An Anti-LGBT Bill Moves through Congress

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SEN. MIKE LEE (R-Utah) has reintroduced legislation in the U.S. Senate seen to enable anti-LGBT discrimination in the name of “religious freedom”—and Donald Trump made signing such legislation a campaign promise.

            The purported intent of the First Amendment Defense Act (FADA) is to protect individuals from adverse action by the U.S. government if they oppose same-sex marriage. Lee said in a statement: “FADA simply ensures that federal bureaucrats will never have the authority to require those who believe in the traditional definition of marriage to choose between their living in accordance with those beliefs and maintaining their occupation or their tax status.”

            A section of the bill explicitly forbids the U.S. government from “alter[ing]in any way the federal tax treatment” of institutions that oppose same-sex marriage. That has been a concern expressed by public universities, such as Brigham Young, which fear that their tax-exempt status could be stripped away, as happened in 1983 to Bob Jones University for not recognizing interracial marriage. According to Lee’s office, the legislation has 21 co-sponsors, all of them Republicans.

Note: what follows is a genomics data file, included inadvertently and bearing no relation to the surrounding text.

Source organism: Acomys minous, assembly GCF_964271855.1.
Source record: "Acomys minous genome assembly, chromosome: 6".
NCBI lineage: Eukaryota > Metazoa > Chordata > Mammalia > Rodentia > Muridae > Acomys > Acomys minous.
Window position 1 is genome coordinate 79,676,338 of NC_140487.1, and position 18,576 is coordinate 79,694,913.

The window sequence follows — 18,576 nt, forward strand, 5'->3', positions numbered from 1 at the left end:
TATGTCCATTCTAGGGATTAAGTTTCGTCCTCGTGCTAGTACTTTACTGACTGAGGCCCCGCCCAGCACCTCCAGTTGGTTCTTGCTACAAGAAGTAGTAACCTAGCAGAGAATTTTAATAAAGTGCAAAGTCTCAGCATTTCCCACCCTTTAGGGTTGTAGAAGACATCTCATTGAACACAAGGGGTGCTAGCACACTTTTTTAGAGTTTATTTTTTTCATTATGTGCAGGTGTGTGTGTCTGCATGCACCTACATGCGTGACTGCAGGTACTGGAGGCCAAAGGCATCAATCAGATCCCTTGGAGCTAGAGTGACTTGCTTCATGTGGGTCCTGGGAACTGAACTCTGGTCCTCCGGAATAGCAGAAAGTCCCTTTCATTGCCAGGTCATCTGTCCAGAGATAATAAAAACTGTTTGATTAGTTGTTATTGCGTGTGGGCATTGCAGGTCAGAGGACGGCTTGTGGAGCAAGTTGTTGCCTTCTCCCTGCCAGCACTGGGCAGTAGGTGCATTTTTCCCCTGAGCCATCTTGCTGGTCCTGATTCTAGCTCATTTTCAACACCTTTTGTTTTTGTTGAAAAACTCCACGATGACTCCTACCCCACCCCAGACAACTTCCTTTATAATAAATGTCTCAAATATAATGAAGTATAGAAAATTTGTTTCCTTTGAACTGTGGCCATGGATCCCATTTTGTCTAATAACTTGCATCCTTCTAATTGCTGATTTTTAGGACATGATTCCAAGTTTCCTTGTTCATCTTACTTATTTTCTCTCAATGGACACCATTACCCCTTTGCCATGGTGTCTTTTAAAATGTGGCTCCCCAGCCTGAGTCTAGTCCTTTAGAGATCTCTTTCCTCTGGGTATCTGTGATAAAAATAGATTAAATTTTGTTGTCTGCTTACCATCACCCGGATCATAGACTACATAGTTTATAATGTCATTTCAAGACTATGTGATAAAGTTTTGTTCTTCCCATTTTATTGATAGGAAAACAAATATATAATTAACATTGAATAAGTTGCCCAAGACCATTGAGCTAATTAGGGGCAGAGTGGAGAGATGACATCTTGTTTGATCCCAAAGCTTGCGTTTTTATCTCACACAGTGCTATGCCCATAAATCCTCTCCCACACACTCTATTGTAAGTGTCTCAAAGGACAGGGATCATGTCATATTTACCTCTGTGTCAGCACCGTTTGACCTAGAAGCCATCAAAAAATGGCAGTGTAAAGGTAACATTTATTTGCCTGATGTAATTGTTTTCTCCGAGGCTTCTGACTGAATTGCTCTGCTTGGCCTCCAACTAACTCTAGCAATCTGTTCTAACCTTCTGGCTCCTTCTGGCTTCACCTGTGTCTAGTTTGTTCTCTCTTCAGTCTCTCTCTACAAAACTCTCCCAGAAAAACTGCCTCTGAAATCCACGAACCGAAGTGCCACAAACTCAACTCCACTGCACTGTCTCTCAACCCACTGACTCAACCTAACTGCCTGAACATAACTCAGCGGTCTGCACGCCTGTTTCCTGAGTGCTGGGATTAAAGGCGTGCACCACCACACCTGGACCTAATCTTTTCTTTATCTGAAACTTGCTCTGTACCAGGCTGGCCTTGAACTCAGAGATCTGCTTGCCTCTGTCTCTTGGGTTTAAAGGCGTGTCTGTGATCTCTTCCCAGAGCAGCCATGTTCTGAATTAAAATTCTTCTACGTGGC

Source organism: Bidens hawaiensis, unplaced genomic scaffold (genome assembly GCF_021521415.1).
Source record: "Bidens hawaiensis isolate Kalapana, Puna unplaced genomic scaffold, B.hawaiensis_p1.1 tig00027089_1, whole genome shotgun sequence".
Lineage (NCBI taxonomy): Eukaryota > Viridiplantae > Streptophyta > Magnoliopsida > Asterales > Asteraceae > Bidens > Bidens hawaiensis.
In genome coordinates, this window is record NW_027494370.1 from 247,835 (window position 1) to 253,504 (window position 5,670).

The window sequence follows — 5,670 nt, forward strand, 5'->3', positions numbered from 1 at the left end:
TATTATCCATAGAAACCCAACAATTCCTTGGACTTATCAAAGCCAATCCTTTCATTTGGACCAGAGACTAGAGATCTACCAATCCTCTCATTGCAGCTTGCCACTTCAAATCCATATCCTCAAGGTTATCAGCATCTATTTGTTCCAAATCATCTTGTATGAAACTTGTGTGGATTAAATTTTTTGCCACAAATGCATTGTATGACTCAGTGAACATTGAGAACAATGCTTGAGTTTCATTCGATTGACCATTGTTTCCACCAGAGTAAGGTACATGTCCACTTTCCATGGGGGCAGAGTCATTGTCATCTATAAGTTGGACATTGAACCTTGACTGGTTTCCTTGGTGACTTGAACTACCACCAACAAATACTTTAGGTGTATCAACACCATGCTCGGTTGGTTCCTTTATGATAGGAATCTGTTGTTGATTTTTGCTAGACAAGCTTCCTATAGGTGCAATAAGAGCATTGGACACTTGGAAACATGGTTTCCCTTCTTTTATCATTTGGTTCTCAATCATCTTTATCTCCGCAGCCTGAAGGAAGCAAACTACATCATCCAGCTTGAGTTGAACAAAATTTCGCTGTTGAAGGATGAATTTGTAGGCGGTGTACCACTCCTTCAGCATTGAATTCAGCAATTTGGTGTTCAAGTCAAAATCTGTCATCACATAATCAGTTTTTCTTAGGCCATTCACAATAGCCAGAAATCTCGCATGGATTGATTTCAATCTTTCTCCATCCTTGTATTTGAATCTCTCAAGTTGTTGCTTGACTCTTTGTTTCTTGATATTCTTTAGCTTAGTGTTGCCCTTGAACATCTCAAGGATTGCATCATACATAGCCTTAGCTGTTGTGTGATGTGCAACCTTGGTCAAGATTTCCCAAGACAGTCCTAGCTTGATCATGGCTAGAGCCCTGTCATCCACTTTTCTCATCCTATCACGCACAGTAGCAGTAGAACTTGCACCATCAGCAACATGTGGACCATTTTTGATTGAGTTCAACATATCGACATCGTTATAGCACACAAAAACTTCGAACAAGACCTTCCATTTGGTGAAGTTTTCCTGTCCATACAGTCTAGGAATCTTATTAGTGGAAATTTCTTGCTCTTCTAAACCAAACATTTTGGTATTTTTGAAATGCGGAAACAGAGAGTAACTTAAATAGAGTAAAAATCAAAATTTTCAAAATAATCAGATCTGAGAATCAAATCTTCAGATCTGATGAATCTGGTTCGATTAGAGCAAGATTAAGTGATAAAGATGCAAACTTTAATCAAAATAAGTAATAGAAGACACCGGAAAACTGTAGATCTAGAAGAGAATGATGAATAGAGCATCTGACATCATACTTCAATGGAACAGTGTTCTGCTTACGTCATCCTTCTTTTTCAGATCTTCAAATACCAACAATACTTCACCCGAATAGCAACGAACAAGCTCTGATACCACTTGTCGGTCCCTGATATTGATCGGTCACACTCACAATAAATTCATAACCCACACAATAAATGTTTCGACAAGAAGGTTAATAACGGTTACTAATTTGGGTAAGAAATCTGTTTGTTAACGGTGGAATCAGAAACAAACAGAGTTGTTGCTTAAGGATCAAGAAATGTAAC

Critics say FADA would harm LGBT rights by eroding federal non-discrimination protections for LGBT people. For example, FADA would undermine President Obama’s executive order against anti-LGBT workplace discrimination among federal contractors. Although the legislation would not apply to federal for-profit contractors, it would apply to nonprofits, such as church-affiliated hospitals or universities, which would be able to engage in anti-LGBT discrimination and still obtain government contracts. Jennifer Pizer, law and policy director for Lambda Legal, said of the bill: “One of the main goals is to freeze-frame the lack of civil rights protections for LGBT people. Many religiously affiliated non-profits want to keep getting lots of public money and want to be able to discriminate.”

            David Stacy, government affairs director for the Human Rights Campaign, said in a statement that FADA “would legalize state-sanctioned discrimination and undermine key civil rights protections for lgbtq people. Supporters of this legislation are using religious liberty as a sword to hurt lgbtq families.” According to HRC, the legislation would impair LGBT protections in the Violence Against Women Act for emergency shelters, undermine LGBT non-discrimination rules for homeless shelters, and deny same-sex couples access to benefits under the Family & Medical Leave Act.

            FADA has undergone various iterations. Although the latest version is in some respects narrower than earlier ones, it has new language covering individuals who think marriage should be limited to “two individuals as recognized under federal law,” not just confined to opposite-sex couples.

 

Excerpted from The Washington Blade. Reprinted with permission.

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